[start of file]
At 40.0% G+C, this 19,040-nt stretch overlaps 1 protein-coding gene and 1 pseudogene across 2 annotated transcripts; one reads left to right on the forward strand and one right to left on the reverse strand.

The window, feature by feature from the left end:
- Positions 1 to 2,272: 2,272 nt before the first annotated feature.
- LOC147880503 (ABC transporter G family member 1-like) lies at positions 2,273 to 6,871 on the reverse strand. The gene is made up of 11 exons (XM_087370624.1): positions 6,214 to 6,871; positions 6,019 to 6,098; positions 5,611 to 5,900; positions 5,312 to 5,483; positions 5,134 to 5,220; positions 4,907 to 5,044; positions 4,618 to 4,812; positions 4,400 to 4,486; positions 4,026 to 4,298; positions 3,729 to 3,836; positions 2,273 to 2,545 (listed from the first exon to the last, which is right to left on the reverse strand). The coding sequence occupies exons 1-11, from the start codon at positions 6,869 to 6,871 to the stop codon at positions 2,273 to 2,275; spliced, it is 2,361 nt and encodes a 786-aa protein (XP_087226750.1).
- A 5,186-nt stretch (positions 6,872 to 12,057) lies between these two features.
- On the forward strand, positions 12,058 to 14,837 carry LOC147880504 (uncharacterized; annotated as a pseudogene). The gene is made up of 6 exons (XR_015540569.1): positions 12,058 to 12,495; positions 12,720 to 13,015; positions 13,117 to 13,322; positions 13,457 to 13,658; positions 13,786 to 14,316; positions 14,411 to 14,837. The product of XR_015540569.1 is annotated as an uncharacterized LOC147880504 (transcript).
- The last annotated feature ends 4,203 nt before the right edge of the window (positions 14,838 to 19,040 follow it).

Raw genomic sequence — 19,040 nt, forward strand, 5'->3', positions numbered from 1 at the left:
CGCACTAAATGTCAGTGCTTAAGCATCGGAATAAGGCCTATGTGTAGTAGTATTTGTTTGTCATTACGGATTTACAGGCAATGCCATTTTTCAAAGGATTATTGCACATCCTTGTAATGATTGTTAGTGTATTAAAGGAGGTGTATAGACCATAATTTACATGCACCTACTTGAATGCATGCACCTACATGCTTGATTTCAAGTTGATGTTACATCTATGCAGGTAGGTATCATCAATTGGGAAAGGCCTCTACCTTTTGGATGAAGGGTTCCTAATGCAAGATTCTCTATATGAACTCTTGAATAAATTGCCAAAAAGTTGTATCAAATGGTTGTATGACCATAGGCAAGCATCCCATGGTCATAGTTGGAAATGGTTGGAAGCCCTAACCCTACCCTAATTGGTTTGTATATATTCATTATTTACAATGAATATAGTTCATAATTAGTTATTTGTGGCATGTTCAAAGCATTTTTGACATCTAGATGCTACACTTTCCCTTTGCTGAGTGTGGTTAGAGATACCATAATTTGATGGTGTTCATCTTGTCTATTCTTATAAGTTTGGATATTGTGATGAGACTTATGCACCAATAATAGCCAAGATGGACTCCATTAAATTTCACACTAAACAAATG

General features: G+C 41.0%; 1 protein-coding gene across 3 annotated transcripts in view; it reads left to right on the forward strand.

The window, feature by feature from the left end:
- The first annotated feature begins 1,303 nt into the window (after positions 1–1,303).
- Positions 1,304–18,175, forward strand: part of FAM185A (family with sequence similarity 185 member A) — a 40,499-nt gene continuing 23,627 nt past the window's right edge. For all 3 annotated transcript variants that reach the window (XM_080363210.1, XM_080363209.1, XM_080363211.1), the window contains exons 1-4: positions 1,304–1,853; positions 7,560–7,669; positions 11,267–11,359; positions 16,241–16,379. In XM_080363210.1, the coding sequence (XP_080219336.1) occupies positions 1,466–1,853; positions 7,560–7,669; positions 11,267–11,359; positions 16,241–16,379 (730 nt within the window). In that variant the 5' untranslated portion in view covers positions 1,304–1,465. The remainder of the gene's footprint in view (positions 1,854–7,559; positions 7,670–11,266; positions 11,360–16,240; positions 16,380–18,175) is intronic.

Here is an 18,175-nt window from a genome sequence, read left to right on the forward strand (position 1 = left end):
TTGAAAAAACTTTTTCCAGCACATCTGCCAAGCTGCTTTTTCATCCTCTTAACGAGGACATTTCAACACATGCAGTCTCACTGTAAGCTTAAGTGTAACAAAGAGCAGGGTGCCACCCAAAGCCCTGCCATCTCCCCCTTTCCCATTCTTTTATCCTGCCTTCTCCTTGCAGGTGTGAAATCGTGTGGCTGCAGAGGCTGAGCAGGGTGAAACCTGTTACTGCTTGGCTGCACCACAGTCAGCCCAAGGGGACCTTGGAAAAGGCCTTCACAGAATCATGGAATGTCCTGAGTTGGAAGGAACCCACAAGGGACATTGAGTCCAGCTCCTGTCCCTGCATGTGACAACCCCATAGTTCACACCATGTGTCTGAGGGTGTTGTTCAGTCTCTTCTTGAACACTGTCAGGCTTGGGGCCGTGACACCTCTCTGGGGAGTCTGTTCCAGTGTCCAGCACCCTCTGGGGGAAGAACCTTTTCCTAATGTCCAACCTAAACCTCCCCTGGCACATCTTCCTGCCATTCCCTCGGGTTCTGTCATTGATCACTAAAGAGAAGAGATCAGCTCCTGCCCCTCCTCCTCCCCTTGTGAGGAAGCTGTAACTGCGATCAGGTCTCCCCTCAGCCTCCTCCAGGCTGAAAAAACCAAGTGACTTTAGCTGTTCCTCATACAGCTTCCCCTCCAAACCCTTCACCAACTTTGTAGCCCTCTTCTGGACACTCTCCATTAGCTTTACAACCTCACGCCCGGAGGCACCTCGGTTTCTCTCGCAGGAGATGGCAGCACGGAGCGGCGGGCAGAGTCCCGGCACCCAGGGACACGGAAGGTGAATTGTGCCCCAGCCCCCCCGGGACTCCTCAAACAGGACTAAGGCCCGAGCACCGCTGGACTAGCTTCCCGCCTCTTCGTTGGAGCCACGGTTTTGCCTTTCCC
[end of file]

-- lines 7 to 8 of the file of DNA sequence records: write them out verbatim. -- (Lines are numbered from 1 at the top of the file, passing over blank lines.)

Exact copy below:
- The last annotated feature ends 4,203 nt before the right edge of the window (positions 14,838 to 19,040 follow it).

Raw genomic sequence — 19,040 nt, forward strand, 5'->3', positions numbered from 1 at the left: